CRAIG HASSED: And also, at home or at work. So you say, let’s say, the work environment. If we’re trying to drive performance with criticism and judgement, where people’s stress is going up, what we actually do is we might lift people out of apathy, if that’s where they are. But very quickly, people go over into high levels of stress. And performance is actually dropped. And so that kind of way of being very hard and critical, actually, is not a good long term strategy. But equally, in relationships at home, for example, being critical of others doesn’t necessarily help them to be more objective and reflective about their own experience. That really requires self-awareness. And that’s really a trait of mindfulness.
And so helping, whether it’s in the workplace or at home, say for a parent with a child or in school for a teacher with a student, helping that person to notice what’s going on for themselves, noticing the patterns of thought and behaviour that they’re engaged in and to notice the impact of that, can help a person to learn from experience rather than just keep on repeating the same mistakes.
RICHARD CHAMBERS: I know from my own experience that when I make a mistake and give myself a really hard time, that situation or experience becomes quite unpleasant. It literally takes on an unpleasant feeling or an unpleasant sense. And of course I want to avoid it even more.
CRAIG HASSED: So and it creates very often a sense of anticipation about, is this going to come up again? Or remembering such a negative or bad experience from the past and projecting that into the future.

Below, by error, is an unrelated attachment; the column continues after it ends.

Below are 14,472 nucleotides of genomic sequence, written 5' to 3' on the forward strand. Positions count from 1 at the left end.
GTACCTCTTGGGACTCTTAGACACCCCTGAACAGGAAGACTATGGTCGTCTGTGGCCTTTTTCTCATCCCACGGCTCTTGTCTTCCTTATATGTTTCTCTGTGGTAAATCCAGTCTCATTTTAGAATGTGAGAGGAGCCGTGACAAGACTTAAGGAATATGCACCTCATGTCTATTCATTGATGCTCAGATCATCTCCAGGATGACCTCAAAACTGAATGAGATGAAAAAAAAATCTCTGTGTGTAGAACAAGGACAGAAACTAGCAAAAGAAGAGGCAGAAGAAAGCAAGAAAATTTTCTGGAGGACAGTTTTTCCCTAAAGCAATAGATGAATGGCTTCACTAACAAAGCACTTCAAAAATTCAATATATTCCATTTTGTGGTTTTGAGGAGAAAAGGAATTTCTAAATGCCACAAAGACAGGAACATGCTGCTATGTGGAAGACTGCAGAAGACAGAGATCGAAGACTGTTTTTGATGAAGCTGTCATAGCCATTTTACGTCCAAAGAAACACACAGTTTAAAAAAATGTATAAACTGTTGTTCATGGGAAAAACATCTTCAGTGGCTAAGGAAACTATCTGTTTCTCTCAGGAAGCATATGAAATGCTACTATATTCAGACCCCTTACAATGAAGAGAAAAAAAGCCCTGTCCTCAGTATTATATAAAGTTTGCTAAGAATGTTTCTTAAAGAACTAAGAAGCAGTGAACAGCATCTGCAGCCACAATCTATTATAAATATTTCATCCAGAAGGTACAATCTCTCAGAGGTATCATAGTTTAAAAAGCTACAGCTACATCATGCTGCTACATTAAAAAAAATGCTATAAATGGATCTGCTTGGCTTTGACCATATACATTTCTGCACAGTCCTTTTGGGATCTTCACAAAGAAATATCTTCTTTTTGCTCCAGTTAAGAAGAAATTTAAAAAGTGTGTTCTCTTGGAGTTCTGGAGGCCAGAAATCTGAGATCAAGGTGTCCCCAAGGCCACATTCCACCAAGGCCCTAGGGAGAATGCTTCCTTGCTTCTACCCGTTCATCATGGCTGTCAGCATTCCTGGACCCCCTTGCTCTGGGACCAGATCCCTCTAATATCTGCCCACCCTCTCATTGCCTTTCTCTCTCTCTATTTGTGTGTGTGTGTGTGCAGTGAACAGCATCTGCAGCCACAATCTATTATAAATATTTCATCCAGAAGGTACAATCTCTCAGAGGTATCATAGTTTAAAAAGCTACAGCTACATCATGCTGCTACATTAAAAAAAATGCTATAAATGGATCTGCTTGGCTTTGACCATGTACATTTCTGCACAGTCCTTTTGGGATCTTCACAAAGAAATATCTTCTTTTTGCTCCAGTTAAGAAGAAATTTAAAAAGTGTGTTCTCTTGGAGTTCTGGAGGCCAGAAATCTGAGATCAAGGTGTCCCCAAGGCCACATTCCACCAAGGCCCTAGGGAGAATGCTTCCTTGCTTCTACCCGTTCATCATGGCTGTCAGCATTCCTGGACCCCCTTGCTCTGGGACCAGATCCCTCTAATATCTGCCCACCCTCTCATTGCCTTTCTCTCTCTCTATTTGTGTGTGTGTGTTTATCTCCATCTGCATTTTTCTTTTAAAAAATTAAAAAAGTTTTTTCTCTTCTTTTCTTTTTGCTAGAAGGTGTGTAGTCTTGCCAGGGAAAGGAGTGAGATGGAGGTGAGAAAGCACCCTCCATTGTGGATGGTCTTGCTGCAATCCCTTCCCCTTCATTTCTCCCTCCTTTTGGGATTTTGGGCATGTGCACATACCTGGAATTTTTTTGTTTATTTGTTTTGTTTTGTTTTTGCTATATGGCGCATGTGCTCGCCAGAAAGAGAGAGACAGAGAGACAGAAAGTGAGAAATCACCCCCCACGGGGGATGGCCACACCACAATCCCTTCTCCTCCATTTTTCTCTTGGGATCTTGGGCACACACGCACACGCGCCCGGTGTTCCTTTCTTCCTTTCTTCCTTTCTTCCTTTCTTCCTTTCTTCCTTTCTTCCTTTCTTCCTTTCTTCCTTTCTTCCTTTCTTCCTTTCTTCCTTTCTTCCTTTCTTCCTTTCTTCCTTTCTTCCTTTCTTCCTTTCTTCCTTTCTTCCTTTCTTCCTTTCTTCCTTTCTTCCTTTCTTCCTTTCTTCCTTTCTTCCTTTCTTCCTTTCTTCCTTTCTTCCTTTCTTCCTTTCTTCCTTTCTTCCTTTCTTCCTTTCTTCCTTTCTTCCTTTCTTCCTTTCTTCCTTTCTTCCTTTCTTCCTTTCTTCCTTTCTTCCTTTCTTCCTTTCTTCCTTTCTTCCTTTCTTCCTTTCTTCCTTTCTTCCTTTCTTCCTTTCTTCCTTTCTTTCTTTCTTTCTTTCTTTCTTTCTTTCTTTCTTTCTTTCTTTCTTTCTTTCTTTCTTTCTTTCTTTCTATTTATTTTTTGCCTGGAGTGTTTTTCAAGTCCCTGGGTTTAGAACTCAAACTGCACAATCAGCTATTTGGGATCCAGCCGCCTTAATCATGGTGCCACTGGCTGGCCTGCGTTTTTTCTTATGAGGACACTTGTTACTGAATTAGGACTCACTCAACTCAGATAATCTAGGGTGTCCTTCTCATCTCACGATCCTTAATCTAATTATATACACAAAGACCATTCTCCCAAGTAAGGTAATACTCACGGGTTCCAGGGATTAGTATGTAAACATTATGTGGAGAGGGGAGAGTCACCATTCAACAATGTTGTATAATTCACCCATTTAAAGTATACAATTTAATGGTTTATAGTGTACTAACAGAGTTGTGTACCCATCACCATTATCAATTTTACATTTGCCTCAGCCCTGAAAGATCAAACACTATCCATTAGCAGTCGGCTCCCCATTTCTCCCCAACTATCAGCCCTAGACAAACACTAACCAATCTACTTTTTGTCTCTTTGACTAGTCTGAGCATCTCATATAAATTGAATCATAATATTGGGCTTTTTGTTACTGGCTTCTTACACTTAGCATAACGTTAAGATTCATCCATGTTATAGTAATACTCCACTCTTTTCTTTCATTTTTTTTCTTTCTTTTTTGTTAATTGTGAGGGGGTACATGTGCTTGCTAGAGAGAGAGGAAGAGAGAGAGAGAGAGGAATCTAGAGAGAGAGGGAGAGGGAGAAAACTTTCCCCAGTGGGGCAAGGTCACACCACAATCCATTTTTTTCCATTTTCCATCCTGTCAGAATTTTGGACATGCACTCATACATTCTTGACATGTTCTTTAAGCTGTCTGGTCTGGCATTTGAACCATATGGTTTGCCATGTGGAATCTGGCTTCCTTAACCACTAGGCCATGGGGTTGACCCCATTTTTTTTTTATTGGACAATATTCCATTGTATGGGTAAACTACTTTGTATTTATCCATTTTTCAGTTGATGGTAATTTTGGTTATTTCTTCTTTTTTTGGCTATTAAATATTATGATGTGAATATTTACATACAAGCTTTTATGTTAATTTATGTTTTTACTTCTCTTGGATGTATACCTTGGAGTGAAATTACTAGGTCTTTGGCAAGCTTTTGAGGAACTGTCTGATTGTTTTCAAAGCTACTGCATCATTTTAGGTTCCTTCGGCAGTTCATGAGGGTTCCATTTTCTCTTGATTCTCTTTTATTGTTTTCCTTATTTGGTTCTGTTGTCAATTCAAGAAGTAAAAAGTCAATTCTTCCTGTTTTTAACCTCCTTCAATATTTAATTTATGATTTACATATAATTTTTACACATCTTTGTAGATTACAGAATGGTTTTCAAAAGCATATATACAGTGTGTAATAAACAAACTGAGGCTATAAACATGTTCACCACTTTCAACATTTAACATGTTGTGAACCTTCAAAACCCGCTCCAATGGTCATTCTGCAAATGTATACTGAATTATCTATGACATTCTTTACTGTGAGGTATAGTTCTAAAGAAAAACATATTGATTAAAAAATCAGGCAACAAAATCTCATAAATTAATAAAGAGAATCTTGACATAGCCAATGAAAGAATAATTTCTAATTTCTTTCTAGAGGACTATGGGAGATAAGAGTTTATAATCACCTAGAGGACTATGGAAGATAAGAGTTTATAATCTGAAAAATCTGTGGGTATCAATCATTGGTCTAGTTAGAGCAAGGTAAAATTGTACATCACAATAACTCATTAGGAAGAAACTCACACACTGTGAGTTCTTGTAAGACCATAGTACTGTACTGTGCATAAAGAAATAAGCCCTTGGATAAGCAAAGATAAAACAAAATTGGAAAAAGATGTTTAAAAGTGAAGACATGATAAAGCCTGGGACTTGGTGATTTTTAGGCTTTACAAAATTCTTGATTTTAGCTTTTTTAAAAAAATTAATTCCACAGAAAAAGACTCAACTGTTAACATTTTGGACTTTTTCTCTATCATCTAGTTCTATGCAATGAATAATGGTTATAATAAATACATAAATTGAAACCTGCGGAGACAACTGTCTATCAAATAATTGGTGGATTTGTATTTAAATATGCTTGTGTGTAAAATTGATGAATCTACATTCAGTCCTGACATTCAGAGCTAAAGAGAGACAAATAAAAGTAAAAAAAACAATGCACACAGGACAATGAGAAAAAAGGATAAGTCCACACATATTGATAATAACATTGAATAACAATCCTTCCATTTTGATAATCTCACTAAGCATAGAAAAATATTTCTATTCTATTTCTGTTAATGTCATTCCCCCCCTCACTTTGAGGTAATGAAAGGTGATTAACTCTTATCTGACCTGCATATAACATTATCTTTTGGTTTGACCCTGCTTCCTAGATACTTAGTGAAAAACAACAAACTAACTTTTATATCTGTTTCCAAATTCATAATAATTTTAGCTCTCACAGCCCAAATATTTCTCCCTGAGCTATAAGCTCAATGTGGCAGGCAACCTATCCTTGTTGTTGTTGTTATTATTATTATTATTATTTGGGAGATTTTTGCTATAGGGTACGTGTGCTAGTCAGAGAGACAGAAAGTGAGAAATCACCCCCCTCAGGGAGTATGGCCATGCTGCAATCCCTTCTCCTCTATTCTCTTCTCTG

RICHARD CHAMBERS: And simply just from being present, just from bringing the attention back to what’s actually happening and cultivating these attitudes like self-compassion, friendliness towards ourselves, something that’s called Lovingkindness, actually just activates parts of the brain that are very different to the default circuits, the fight and flight circuits. And positive psychologist Barbara Fredrickson is also showing that, when we experience positive emotions, attention is much more flexible. And so a lot more behaviours are available for us. So we actually start to perform better by practising things like self-compassion.

Watch Craig and Richard discuss how self-compassion can improve study and work performance.

Experimenting with how self-compassion may impact our performance

If you’re curious about how self-compassion may impact your performance, you may like to try the following self-reflective exercise.

  1. Take a moment to think about an employer or teacher you’ve had in the past who was really critical of you. When we say critical, we mean saying things like ‘You’re no good’ or ‘You failed again’ and not simply the delivery of constructive feedback.

  2. Reflect for a moment on how that impacted your performance. What did it mean for the quality of your work or study?

  3. Now, take a moment to consider an employer or teacher from your past who was warm and supportive. You could sense that they really cared about you and, while they still helped you to grow by managing your performance there was a kind of gentleness about their approach.

  4. Reflect on how that employer or teacher impacted your performance. What did you notice about the quality of your work?

Change your approach

So imagine now that you are your own employer or teacher, and consider how by approaching yourself with compassion and kindness, you may actually perform more strongly.

It’s about your attitude towards yourself, not your workplace

As you share any comments or insights with other learners, please keep in mind that this self-reflective exercise is designed to help you consider how your attitude towards yourself impacts your performance (rather than sharing anecdotes about experiences in the workplace).